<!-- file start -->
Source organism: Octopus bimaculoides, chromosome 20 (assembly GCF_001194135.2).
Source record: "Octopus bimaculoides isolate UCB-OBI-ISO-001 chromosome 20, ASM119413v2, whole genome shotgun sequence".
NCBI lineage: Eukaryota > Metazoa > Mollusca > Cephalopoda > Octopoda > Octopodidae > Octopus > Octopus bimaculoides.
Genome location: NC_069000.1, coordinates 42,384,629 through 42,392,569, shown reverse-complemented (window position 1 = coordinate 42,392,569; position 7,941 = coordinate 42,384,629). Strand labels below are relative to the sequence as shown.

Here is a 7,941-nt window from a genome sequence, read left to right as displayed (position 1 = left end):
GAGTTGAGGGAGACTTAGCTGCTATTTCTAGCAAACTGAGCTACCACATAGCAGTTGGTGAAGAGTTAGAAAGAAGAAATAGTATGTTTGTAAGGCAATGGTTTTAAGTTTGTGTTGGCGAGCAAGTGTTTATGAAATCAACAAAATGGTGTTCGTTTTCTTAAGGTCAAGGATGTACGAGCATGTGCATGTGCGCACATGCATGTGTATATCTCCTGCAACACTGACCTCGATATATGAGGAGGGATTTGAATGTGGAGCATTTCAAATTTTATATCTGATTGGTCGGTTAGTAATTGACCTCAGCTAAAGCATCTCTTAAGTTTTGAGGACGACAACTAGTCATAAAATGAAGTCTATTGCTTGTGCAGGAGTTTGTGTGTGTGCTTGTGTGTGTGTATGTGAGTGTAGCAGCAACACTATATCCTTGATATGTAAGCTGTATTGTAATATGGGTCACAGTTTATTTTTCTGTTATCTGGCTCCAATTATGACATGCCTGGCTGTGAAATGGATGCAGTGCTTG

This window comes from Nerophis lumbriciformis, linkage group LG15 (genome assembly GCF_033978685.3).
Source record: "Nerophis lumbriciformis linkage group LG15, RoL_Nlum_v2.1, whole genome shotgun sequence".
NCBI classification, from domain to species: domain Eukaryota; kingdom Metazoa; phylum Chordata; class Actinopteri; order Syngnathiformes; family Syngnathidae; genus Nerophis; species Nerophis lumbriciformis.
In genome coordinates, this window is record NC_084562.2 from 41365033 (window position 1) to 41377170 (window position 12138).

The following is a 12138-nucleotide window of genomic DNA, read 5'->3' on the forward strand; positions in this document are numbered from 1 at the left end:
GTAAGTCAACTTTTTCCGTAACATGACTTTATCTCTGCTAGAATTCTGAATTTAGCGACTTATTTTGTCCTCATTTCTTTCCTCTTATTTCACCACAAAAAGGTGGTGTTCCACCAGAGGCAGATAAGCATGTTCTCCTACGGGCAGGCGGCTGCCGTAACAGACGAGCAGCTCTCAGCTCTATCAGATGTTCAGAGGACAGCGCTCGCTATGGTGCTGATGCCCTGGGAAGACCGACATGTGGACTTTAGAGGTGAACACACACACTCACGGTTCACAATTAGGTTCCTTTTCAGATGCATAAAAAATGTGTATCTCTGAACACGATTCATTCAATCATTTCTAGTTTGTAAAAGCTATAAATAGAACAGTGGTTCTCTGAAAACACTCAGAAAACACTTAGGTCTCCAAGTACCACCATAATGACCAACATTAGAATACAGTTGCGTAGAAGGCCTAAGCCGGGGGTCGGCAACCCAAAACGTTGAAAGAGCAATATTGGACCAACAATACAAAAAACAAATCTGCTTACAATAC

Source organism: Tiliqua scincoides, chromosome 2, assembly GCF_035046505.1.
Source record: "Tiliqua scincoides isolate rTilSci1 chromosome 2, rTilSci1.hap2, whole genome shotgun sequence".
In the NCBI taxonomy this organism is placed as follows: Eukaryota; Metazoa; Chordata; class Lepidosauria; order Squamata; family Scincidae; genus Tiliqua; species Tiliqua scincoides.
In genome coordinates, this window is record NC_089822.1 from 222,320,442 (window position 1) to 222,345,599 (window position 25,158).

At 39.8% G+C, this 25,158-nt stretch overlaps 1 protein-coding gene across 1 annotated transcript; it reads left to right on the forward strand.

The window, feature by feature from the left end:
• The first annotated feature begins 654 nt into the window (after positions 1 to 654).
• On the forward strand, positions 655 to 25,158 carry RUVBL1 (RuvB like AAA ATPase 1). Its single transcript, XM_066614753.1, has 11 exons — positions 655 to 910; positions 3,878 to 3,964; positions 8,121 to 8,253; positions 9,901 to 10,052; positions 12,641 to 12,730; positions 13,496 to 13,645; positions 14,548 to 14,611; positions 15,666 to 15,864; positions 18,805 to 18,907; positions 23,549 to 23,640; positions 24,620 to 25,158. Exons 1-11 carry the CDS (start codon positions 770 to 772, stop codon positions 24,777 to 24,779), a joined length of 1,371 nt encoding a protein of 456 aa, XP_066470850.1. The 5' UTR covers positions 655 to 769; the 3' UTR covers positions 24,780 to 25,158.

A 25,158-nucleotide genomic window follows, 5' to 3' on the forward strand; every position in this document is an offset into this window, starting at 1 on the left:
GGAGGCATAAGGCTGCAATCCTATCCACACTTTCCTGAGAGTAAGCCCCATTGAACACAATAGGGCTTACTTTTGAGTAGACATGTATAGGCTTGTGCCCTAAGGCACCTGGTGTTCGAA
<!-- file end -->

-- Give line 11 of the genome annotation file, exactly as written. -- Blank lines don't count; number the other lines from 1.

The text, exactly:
The following is a 12138-nucleotide window of genomic DNA, read 5'->3' on the forward strand; positions in this document are numbered from 1 at the left end: